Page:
I tackled a few more pages by the trip’s end. Vacation isn’t exactly a great time to tackle literature, I suppose. Especially when the rest of your hotels are equipped with WiFi and really good happy hour specials.

One hidden treasure and pleasure of traveling is disconnecting. The world is increasing online, but you can still find those pockets (many more, of course, if you’re truly immersed in the wildernesses of the world) of quiet. Those pockets where your Facebook feed goes dark. It’s one of the few things I like about the U.S.’s cellular restrictions. Your scrolling thumb initially twitches with withdrawal, but the brain rewires. The brain rebuilds the muscles of sustained attention, observation, and thinking. But, like when a coworker brings Girl Scout Cookies into the office when you’ve just started a diet, it doesn’t take long for your synapses to binge on status updates, 140-character quips, and clickbait.

There’s something to be said about letting a text – or a painting, artifact, or the brilliant red of a quetzal’s belly emerging from the tangled greens and cloaking mists of a Costa Rican cloud forest  – disclose itself to you on its own terms, without agenda or predication

I still somehow feel defeated, though. I should be able to read the Bard in the rainforest, even if I’ve driven hundreds of miles across the country’s snaking and unsigned roads and transacted in a language I’m embarrassingly not fluent in.

So, it was a 6-hour flight back to L.A. OK, I told myself, you’re finishing this play. On the plane. No excuses.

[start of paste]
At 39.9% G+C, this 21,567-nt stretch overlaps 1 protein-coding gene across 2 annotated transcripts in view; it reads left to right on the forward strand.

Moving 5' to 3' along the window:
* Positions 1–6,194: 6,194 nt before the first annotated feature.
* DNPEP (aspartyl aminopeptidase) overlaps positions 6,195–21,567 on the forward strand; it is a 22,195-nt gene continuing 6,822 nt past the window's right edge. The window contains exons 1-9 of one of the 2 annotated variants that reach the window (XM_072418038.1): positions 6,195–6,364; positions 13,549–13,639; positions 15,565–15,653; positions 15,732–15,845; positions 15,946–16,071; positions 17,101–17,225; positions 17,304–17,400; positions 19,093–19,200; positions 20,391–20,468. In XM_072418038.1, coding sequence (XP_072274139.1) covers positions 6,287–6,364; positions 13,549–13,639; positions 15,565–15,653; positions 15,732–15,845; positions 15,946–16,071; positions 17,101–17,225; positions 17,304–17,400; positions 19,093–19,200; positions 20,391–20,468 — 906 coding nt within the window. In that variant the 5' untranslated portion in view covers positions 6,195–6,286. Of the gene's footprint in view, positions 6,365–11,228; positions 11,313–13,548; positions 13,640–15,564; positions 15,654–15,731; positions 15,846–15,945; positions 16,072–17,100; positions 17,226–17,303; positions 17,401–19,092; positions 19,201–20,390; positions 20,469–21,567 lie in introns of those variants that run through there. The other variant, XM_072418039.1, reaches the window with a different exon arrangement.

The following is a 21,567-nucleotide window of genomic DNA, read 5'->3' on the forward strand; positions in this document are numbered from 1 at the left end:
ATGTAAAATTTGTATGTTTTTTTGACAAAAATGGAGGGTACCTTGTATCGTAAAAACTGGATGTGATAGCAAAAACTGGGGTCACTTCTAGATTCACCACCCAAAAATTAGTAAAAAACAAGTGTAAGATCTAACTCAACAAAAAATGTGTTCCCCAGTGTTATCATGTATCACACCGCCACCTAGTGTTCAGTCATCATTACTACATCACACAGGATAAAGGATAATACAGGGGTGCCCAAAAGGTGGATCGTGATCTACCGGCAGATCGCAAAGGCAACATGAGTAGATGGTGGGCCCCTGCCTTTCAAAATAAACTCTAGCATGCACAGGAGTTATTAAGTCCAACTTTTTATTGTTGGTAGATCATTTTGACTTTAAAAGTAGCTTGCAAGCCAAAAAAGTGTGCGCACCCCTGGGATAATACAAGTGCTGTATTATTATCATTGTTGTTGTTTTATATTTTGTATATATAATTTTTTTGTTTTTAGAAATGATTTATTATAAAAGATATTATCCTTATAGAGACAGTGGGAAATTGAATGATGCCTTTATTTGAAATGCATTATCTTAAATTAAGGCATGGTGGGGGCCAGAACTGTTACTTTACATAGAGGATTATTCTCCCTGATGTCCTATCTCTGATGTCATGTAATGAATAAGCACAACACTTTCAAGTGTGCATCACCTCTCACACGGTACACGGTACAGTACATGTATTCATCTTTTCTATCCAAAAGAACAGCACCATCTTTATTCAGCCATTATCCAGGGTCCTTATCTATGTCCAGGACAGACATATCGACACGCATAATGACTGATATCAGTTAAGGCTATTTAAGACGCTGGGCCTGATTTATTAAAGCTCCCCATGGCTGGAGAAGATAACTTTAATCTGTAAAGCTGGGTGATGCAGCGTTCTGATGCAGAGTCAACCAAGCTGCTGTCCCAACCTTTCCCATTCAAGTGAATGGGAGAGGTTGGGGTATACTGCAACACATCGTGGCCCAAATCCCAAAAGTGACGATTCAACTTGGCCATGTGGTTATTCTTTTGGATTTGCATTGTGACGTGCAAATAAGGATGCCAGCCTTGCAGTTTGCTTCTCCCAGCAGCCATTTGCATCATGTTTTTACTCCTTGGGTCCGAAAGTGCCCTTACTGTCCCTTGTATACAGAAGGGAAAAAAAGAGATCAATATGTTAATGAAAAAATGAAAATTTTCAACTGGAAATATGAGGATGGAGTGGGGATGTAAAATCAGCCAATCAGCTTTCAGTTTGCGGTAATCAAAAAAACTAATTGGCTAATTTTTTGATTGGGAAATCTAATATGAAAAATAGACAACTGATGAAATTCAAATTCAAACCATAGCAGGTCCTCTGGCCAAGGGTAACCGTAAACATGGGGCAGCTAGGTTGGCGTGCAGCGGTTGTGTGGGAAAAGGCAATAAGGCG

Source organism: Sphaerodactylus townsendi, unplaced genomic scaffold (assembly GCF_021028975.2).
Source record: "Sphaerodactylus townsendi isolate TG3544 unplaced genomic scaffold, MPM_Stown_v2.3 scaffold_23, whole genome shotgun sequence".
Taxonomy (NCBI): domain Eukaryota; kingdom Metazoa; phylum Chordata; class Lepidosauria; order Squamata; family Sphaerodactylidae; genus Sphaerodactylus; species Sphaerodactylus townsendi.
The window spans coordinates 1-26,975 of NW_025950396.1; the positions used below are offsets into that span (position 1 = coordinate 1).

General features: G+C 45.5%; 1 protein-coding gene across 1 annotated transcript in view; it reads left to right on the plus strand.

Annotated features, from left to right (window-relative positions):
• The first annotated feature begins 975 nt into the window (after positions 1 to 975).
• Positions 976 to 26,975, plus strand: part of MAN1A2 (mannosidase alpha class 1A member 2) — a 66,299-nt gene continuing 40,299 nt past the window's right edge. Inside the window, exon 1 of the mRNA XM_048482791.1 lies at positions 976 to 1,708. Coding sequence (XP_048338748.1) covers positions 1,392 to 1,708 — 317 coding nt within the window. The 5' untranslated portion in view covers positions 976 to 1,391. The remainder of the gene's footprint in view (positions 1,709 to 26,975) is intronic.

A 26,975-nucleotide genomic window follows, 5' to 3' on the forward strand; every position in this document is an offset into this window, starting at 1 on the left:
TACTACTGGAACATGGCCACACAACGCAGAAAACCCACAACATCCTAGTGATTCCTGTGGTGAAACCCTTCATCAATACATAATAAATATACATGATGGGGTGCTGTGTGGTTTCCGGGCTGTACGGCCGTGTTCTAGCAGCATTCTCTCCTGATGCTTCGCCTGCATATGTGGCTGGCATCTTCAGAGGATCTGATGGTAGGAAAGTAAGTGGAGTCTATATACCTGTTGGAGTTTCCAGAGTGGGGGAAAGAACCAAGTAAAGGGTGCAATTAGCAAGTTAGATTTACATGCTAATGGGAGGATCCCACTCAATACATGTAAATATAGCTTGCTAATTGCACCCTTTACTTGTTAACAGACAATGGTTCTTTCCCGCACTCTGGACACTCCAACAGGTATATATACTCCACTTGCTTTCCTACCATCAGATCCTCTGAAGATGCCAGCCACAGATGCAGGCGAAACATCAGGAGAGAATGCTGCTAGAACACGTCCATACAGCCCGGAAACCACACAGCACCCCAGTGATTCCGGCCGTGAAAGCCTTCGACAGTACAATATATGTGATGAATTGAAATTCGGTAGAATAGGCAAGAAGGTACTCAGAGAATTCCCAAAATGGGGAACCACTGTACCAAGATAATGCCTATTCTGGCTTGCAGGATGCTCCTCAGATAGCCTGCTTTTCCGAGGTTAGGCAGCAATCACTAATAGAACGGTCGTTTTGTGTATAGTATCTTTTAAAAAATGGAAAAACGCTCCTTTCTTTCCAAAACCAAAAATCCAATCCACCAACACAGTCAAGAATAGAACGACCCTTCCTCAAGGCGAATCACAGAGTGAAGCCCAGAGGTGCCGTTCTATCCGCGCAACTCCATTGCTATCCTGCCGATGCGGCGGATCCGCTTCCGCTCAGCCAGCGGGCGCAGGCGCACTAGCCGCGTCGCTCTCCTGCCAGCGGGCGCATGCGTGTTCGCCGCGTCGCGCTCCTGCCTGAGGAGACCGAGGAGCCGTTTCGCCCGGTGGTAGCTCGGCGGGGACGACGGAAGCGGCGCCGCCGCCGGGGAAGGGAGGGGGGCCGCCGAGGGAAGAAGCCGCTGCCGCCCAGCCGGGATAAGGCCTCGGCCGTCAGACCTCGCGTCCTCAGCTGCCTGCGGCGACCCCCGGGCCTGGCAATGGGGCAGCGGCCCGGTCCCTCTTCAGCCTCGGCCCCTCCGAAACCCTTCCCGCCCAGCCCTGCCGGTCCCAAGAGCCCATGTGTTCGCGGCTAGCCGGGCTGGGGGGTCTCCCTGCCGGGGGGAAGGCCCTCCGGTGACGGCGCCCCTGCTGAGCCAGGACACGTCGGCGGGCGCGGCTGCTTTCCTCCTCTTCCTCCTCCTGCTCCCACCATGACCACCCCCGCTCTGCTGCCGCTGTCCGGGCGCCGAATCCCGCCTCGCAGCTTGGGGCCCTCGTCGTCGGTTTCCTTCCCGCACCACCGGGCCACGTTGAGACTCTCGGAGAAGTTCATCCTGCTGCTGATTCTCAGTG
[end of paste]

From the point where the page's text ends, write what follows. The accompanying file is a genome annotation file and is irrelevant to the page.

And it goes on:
The man seated next to me was reading José Saramago’s Blindness. “That’s a great read,” I noted. “Yeah? I’m loving it so far,” he replied. He looked at my Much Ado. I look at my Much Ado. You can do this, I told myself.

I was strong-willed at first, managing to finish Act 1 before I rewarded myself with a look, just a look, at the movie selections in the media center on the headrest in front of me. Ooh, The Martian. If I get through Act 3, I get to watch The Martian, I told myself.

I got through Act 2.

Then, a little nap, a podcast, some coffee. I was only into Act 3 by touchdown.

But, but! My wife was coming off our Costa Rica trip with a ladies’ weekend in L.A. to celebrate a friend’s birthday. I’ve got the weekend, I pep-rallied myself. I can do this. Then I remembered that Season 5 of Breaking Bad awaited me on Netflix. There was some Jameson I needed to finish before we move, too.

***

I did eventually finish the play a few days later in between tweets, workouts, dog-walking, chores, errands, and a whole bunch of Craigslist sales.

That’s OK, though.

Sure, my environment was a distracting one. Yes, attention is short and fragmented in the Internet age. But like a reading museum text or researching for travel, sometimes reading can get in the way of reading. There’s something to be said about letting a text – or a painting, artifact, or the brilliant red of quetzal’s belly emerging from the tangled greens and cloaking mists of a Costa Rican cloud forest  – disclose itself to us on its own terms, without agenda or predication.

I want to re-read Much Ado About Nothing. But not yet.

Author: John Kelly

I write about word origins buzzing in news and culture at mashedradish.com (@mashedradish). Last year, I read the complete works of Shakespeare and blogged about it at shakespeareconfidential.com (@bardconfidensh). You can also find my writing on Atlas Obscura, Mental Floss, Oxford Dictionaries, Nameberry, and Strong Language.